The 5 biggest announcements from Microsoft's Windows 11 event
Windows 11 is finally official, and it brings some big changes.
What you need to know
- Microsoft announced Windows 11 today.
- The operating system includes several new features and an overhauled look.
- Windows 11 also has a new Microsoft Store and will support Android apps through the Amazon Store.
Microsoft's latest operating system has finally been revealed, just a bit after it leaked to the whole wide world. And not only has official news of the OS arrived, but so has news of a whole host of other changes for the Windows ecosystem. Here are the top five announcements from Microsoft's Windows 11 event.
The biggest announcement of the day was Windows 11. Microsoft unveiled its next operating system, which has a new look and new features. Windows 11 is expected to start shipping to new PCs this fall. Microsoft plans for it to roll out as a free upgrade to Windows 10 users around the same time.
Windows 11 isn't just the biggest news of today; it's arguably the biggest news from Microsoft in several years. It brings together many of the projects that Microsoft has worked on over the years and folds them into a single operating system.
New Microsoft Store and Android apps
Microsoft announced a new Microsoft Store as part of Windows 11, and with it, some big changes to how the Microsoft Store does business. Developers can now use their own revenue streams. That means that developers can keep 100% of revenue driven from apps if they have their own commerce platform. As an example, the Adobe Creative Cloud will be in the Microsoft Store.
In a surprise announcement, Microsoft explained that Windows 11 will support Android apps through the Amazon Store. These apps will be locally installed, so they'll appear in the Taskbar and Start menu just like other apps.
Android app support opens Windows 11 devices to a whole new world of apps. We'll have to dive deep into the Amazon Store to see which Android apps we're most excited about, but needless to say, this is great news for Windows users.
Since the new OS will run on convertibles, 2-in-1s, and a variety of devices, Microsoft optimized Windows 11 for touch. When you detach a keyboard on a device like the Surface Pro 7, the device will adapt to the new form factor. Taskbar icons will space out and touch targets will get larger. Presumably, this functionality will also appear when you flip a convertible around, though Microsoft didn't show that off.
Windows 11 also has a new snapping experience. Snapping windows will help on desktops and laptops as well, but a few of its new abilities are aimed at devices with touch. For example, windows can now stack on top of each other vertically, which fills the screen of a device with a 3:2 aspect ratio well.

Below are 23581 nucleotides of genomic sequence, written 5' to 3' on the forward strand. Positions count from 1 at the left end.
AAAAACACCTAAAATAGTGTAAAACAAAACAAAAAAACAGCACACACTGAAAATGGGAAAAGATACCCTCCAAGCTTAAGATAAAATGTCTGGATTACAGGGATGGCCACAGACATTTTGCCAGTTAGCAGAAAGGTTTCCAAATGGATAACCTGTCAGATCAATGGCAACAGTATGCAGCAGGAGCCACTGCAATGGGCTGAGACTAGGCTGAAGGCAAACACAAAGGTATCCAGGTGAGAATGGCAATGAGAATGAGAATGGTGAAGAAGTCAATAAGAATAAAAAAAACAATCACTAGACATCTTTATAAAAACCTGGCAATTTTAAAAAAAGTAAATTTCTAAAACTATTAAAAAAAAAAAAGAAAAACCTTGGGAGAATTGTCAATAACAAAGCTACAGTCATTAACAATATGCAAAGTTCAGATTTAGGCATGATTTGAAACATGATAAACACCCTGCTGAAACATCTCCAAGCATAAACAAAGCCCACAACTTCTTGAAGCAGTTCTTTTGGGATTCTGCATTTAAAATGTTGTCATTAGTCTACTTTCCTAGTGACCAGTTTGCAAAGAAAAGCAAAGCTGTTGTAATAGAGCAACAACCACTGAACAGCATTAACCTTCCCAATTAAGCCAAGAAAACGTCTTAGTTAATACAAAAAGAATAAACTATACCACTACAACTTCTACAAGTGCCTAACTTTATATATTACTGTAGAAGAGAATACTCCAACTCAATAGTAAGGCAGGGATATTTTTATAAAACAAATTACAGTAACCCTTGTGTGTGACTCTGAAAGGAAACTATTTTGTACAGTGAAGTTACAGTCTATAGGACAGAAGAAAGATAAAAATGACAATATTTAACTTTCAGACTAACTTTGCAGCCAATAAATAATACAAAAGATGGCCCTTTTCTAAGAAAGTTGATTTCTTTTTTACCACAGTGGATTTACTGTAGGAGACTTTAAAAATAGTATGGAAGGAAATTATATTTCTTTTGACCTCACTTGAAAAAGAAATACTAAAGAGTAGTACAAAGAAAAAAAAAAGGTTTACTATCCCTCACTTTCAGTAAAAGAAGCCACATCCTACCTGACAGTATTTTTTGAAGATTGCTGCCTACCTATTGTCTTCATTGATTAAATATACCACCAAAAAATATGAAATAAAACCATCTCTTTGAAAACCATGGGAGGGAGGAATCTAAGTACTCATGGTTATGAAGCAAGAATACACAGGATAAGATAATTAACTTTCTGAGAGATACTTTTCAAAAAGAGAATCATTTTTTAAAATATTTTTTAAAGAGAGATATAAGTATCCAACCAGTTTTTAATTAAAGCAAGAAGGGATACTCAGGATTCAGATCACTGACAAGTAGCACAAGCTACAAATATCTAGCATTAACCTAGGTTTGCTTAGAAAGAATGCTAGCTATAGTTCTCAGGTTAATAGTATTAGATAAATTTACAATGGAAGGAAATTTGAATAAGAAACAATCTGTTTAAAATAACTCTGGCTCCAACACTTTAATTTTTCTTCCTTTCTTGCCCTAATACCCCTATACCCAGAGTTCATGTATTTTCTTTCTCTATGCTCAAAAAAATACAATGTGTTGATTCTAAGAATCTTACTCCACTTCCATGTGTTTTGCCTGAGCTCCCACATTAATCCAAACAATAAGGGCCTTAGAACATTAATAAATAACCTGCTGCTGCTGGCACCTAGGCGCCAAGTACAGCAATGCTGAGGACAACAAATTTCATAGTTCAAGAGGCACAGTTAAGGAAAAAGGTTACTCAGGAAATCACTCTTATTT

Microsoft also brought over gestures from the trackpad to the touchscreen of Windows 11 devices. The gestures are the same, so you won't have to relearn a bunch of shortcuts. For instance, you can swipe down with three fingers to minimize all of your apps at once.
Windows 11 isn't just for productivity. Microsoft outlined several ways that the OS is built for gamers. It features improvements such as DirectX 12 Ultimate, Direct Storage, and Auto HDR.
AutoHDR allows games with SDR (standard dynamic range) to run with HDR improvements. As a result, games will be more colorful, have wider contrast and show more detail.
Direct Storage was first announced as part of the Xbox Series X and Xbox Series S, and it's now on its way to Windows 11. Games built to work with Direct Storage will have significantly quicker load times on PCs with quick SSD storage.
DirectX 12 Ultimate includes features for developers such as Raytracing 1.1, variable-rate shading, Sampler Feedback, and more. It also allows developers to make games that require fewer PC resources.
These changes might not be as comprehensive as those seen in other parts of Windows, but they will help deliver a better gaming experience on PCs.
Teams built right in
A new "Chat" app powered by Microsoft Teams for consumers will be the default in-box chat app, replacing Skype. As you'd expect from an app called "Chat," it will allow you to quickly share texts, images, documents, and other content. You can also use it to start video calls directly from the Taskbar.
The top of the app has a "Meet Now" button that lets you invite anyone to a video call, even if they don't have a Microsoft account.
The Chat app also supports texting through SMS with Android phones and iPhones.
While this app appears useful on its own, it's also a big deal because it shows a shift from Skype to Microsoft Teams. While Skype will still be available, moving to Microsoft Teams as the built-in chat app shows what Microsoft sees as the future of communication.
That's not all
Microsoft announced other changes for Windows 11 that add up to improve the overall experience of the operating system. Widgets will provide a way for developers to create a new experience, and productivity features should make navigating the operating system easier. Even things like new animations and rounded corners contribute to the fresh Windows 11 experience.
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Sean Endicott brings nearly a decade of experience covering Microsoft and Windows news to Windows Central. He joined our team in 2017 as an app reviewer and now heads up our day-to-day news coverage. If you have a news tip or an app to review, hit him up at email@example.com (opens in new tab).
I was staring at them the whole time lol!
They didn't talk about the different versions of Windows 11 like.
I guess we go to see those versions in October.
Some people are saying that the need for TPM 2.0 is tripping the checker up, but most modern processors has it built in, I enabled it in the UEFI just to check and the checker still said no.
suits me, it means Ms can't push Windows 11 to me as their checker says it will not work on my machine.